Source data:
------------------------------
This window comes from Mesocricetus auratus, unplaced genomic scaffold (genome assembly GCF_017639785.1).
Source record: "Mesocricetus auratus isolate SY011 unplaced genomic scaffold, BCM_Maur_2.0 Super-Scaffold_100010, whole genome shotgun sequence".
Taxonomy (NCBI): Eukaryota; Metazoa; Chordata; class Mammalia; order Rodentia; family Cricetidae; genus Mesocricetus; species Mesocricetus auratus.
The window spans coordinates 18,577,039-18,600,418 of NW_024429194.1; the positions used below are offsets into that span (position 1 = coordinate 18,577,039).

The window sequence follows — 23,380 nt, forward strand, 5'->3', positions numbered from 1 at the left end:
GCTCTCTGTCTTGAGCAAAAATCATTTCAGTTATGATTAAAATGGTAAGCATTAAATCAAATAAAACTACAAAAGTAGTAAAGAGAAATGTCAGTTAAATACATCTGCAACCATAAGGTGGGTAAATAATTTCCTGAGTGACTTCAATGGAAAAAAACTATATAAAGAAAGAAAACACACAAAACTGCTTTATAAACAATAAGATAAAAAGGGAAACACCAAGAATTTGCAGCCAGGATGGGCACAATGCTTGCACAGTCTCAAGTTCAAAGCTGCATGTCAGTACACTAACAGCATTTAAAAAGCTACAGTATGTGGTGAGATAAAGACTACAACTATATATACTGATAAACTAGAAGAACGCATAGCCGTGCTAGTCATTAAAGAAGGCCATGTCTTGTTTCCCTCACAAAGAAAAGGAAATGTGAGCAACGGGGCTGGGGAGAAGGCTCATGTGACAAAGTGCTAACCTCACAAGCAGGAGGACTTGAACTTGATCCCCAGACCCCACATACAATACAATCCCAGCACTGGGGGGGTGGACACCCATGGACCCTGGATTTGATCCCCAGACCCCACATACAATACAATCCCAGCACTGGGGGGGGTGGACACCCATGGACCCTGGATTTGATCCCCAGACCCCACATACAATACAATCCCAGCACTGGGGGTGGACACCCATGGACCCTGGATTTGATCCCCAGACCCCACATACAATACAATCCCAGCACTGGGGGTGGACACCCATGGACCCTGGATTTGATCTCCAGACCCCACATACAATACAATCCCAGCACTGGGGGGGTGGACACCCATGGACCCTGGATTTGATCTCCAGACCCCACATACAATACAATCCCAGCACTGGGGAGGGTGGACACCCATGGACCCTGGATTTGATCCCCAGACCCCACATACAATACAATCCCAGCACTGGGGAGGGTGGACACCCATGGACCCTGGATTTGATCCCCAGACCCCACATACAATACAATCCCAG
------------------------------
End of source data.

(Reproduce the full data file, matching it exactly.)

This window comes from Mesocricetus auratus, unplaced genomic scaffold (genome assembly GCF_017639785.1).
Source record: "Mesocricetus auratus isolate SY011 unplaced genomic scaffold, BCM_Maur_2.0 Super-Scaffold_100010, whole genome shotgun sequence".
Taxonomy (NCBI): Eukaryota; Metazoa; Chordata; class Mammalia; order Rodentia; family Cricetidae; genus Mesocricetus; species Mesocricetus auratus.
The window spans coordinates 18,577,039-18,600,418 of NW_024429194.1; the positions used below are offsets into that span (position 1 = coordinate 18,577,039).

The window sequence follows — 23,380 nt, forward strand, 5'->3', positions numbered from 1 at the left end:
GCTCTCTGTCTTGAGCAAAAATCATTTCAGTTATGATTAAAATGGTAAGCATTAAATCAAATAAAACTACAAAAGTAGTAAAGAGAAATGTCAGTTAAATACATCTGCAACCATAAGGTGGGTAAATAATTTCCTGAGTGACTTCAATGGAAAAAAACTATATAAAGAAAGAAAACACACAAAACTGCTTTATAAACAATAAGATAAAAAGGGAAACACCAAGAATTTGCAGCCAGGATGGGCACAATGCTTGCACAGTCTCAAGTTCAAAGCTGCATGTCAGTACACTAACAGCATTTAAAAAGCTACAGTATGTGGTGAGATAAAGACTACAACTATATATACTGATAAACTAGAAGAACGCATAGCCGTGCTAGTCATTAAAGAAGGCCATGTCTTGTTTCCCTCACAAAGAAAAGGAAATGTGAGCAACGGGGCTGGGGAGAAGGCTCATGTGACAAAGTGCTAACCTCACAAGCAGGAGGACTTGAACTTGATCCCCAGACCCCACATACAATACAATCCCAGCACTGGGGGGGTGGACACCCATGGACCCTGGATTTGATCCCCAGACCCCACATACAATACAATCCCAGCACTGGGGGGGGTGGACACCCATGGACCCTGGATTTGATCCCCAGACCCCACATACAATACAATCCCAGCACTGGGGGTGGACACCCATGGACCCTGGATTTGATCCCCAGACCCCACATACAATACAATCCCAGCACTGGGGGTGGACACCCATGGACCCTGGATTTGATCTCCAGACCCCACATACAATACAATCCCAGCACTGGGGGGGTGGACACCCATGGACCCTGGATTTGATCTCCAGACCCCACATACAATACAATCCCAGCACTGGGGAGGGTGGACACCCATGGACCCTGGATTTGATCCCCAGACCCCACATACAATACAATCCCAGCACTGGGGAGGGTGGACACCCATGGACCCTGGATTTGATCCCCAGACCCCACATACAATACAATCCCAG